ATP citrate lyase is an important component of cell growth and transformation

Oncogene. 2005 Sep 15;24(41):6314-22. doi: 10.1038/sj.onc.1208773.


Cell proliferation requires a constant supply of lipids and lipid precursors to fuel membrane biogenesis and protein modification. Cytokine stimulation of hematopoietic cells directly stimulates glucose utilization in excess of bioenergetic demand, resulting in a shift from oxidative to glycolytic metabolism. A potential benefit of this form of metabolism is the channeling of glucose into biosynthetic pathways. Here we report that glucose supports de novo lipid synthesis in growing hematopoietic cells in a manner regulated by cytokine availability and the PI 3 K/Akt signaling pathway. The net conversion of glucose to lipid is dependent on the ability of cells to produce cytosolic acetyl CoA from mitochondria-derived citrate through the action of ATP citrate lyase (ACL). Stable knockdown of ACL leads to a significant impairment of glucose-dependent lipid synthesis and an elevation of mitochondrial membrane potential. Cells with ACL knockdown display decreased cytokine-stimulated cell proliferation. In contrast, these cells resist cell death induced by either cytokine or glucose withdrawal. However, ACL knockdown significantly impairs Akt-mediated tumorigenesis in vivo. These data suggest that enzymes involved in the conversion of glucose to lipid may be targets for the treatment of pathologic cell growth.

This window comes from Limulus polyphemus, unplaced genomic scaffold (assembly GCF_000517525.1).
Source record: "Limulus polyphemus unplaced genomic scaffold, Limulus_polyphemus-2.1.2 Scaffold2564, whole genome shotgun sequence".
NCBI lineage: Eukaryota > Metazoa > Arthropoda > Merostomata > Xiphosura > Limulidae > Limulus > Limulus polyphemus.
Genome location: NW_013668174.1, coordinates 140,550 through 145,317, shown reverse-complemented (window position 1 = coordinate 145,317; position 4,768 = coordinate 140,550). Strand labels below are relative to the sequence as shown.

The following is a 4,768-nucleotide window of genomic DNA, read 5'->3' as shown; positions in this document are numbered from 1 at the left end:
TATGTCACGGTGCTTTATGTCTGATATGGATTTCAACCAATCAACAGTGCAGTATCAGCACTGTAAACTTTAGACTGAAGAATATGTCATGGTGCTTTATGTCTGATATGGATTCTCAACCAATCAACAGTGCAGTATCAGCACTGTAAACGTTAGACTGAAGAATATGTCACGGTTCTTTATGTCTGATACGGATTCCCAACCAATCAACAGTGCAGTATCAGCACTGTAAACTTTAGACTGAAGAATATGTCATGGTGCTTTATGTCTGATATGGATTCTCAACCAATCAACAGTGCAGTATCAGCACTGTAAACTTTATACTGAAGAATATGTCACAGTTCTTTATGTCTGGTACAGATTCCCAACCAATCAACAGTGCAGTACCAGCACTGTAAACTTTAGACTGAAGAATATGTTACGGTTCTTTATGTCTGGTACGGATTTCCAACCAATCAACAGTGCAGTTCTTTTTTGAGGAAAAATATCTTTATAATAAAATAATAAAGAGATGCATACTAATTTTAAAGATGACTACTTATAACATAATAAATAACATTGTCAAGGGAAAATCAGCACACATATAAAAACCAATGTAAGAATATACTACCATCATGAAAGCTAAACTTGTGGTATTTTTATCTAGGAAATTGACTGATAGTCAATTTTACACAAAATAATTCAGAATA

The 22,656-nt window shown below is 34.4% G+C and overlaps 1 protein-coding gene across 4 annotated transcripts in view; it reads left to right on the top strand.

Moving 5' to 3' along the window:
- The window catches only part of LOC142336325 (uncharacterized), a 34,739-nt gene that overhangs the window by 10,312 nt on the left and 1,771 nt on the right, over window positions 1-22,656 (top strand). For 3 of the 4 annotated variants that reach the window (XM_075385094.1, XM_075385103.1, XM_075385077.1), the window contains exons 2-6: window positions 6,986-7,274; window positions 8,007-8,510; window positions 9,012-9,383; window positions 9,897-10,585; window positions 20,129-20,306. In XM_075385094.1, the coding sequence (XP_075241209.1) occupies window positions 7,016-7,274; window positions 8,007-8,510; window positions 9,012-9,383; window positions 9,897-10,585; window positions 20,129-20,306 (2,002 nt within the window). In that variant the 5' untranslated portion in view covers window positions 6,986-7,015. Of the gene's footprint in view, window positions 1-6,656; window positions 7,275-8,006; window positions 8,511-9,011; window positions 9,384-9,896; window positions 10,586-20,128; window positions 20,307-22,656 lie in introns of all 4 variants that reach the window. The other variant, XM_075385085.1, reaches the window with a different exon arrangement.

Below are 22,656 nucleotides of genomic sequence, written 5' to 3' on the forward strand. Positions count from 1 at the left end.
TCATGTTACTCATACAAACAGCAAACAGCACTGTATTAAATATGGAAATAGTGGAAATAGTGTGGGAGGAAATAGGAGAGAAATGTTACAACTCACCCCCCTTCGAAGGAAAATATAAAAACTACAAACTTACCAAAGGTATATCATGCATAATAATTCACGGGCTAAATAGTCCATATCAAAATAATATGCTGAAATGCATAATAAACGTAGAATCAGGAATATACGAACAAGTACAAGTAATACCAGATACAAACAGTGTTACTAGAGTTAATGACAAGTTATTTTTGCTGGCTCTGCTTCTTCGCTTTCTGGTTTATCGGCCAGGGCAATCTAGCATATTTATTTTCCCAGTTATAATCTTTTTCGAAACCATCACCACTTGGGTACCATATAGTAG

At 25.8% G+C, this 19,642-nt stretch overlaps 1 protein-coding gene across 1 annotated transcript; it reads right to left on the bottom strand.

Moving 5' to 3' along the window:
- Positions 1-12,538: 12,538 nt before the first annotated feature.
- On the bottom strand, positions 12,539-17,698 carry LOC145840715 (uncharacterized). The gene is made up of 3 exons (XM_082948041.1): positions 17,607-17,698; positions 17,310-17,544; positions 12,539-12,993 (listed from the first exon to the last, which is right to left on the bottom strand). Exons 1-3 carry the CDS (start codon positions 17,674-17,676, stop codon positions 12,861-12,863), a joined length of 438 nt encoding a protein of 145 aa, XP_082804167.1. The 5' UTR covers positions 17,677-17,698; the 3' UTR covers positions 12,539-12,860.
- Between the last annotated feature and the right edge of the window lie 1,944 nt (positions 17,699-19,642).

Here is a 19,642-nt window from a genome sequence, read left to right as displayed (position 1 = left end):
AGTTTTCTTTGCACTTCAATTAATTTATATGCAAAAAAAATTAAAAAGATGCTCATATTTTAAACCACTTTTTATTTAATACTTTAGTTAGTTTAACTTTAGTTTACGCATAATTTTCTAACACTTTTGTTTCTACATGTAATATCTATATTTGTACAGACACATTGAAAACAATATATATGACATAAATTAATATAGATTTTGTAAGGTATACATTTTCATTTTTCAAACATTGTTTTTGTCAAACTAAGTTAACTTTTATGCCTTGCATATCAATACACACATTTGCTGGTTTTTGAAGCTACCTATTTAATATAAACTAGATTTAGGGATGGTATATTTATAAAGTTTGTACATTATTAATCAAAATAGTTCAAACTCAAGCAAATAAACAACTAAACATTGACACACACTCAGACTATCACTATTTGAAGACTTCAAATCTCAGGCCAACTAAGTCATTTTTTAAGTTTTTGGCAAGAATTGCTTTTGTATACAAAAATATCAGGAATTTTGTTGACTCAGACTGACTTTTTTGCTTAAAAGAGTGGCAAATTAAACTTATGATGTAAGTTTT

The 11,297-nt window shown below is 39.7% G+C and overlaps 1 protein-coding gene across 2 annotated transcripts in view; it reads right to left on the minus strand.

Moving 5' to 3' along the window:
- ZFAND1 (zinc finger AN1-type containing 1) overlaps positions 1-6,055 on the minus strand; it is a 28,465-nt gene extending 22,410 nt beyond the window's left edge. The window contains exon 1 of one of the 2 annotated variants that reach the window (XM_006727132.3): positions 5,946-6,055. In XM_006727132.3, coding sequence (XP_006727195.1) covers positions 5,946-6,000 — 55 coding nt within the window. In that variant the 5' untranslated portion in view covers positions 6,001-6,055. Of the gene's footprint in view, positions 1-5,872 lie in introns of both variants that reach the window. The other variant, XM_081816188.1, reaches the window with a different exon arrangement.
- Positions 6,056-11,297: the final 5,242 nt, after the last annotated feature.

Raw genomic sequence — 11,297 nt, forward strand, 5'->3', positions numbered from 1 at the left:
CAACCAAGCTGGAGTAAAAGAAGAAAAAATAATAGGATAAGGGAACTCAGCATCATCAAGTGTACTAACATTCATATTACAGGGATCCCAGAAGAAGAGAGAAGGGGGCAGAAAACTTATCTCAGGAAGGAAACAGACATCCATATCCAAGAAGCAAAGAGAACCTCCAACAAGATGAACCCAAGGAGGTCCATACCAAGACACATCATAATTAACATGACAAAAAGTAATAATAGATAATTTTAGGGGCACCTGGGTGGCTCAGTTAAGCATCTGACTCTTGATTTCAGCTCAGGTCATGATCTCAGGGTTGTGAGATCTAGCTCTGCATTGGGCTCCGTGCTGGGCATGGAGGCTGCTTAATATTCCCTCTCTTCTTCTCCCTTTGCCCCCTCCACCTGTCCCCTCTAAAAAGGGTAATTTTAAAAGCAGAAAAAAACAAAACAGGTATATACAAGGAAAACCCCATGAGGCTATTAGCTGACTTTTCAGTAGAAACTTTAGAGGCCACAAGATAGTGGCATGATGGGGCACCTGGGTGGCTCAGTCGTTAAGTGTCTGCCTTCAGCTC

Publication types

  • Research Support, Non-U.S. Gov't

MeSH terms

  • ATP Citrate (pro-S)-Lyase / physiology*
  • Amino Acid Sequence
  • Cell Division / physiology*
  • Cell Line
  • Cell Transformation, Neoplastic*
  • Flow Cytometry
  • Molecular Sequence Data


  • ATP Citrate (pro-S)-Lyase